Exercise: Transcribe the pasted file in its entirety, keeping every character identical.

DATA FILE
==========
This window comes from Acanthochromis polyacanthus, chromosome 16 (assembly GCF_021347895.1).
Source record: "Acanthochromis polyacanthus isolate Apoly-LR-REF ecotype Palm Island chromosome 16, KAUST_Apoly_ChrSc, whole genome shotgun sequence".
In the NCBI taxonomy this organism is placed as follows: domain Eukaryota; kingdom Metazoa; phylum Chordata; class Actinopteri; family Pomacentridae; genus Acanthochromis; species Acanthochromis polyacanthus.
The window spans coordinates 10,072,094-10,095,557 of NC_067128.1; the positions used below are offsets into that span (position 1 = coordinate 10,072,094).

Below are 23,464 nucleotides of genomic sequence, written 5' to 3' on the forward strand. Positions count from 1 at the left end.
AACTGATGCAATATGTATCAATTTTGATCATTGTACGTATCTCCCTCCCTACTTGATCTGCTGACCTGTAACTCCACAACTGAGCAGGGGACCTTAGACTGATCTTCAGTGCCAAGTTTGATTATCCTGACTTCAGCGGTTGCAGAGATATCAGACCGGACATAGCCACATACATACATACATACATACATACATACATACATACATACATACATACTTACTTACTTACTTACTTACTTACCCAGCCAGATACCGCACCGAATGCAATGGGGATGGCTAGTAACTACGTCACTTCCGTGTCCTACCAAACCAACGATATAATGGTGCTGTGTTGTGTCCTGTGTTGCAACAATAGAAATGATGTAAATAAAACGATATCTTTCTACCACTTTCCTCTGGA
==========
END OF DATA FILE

This window comes from Acanthochromis polyacanthus, chromosome 16 (assembly GCF_021347895.1).
Source record: "Acanthochromis polyacanthus isolate Apoly-LR-REF ecotype Palm Island chromosome 16, KAUST_Apoly_ChrSc, whole genome shotgun sequence".
In the NCBI taxonomy this organism is placed as follows: domain Eukaryota; kingdom Metazoa; phylum Chordata; class Actinopteri; family Pomacentridae; genus Acanthochromis; species Acanthochromis polyacanthus.
The window spans coordinates 10,072,094-10,095,557 of NC_067128.1; the positions used below are offsets into that span (position 1 = coordinate 10,072,094).

Below are 23,464 nucleotides of genomic sequence, written 5' to 3' on the forward strand. Positions count from 1 at the left end.
AACTGATGCAATATGTATCAATTTTGATCATTGTACGTATCTCCCTCCCTACTTGATCTGCTGACCTGTAACTCCACAACTGAGCAGGGGACCTTAGACTGATCTTCAGTGCCAAGTTTGATTATCCTGACTTCAGCGGTTGCAGAGATATCAGACCGGACATAGCCACATACATACATACATACATACATACATACATACATACATACATACATACTTACTTACTTACTTACTTACTTACCCAGCCAGATACCGCACCGAATGCAATGGGGATGGCTAGTAACTACGTCACTTCCGTGTCCTACCAAACCAACGATATAATGGTGCTGTGTTGTGTCCTGTGTTGCAACAATAGAAATGATGTAAATAAAACGATATCTTTCTACCACTTTCCTCTGGA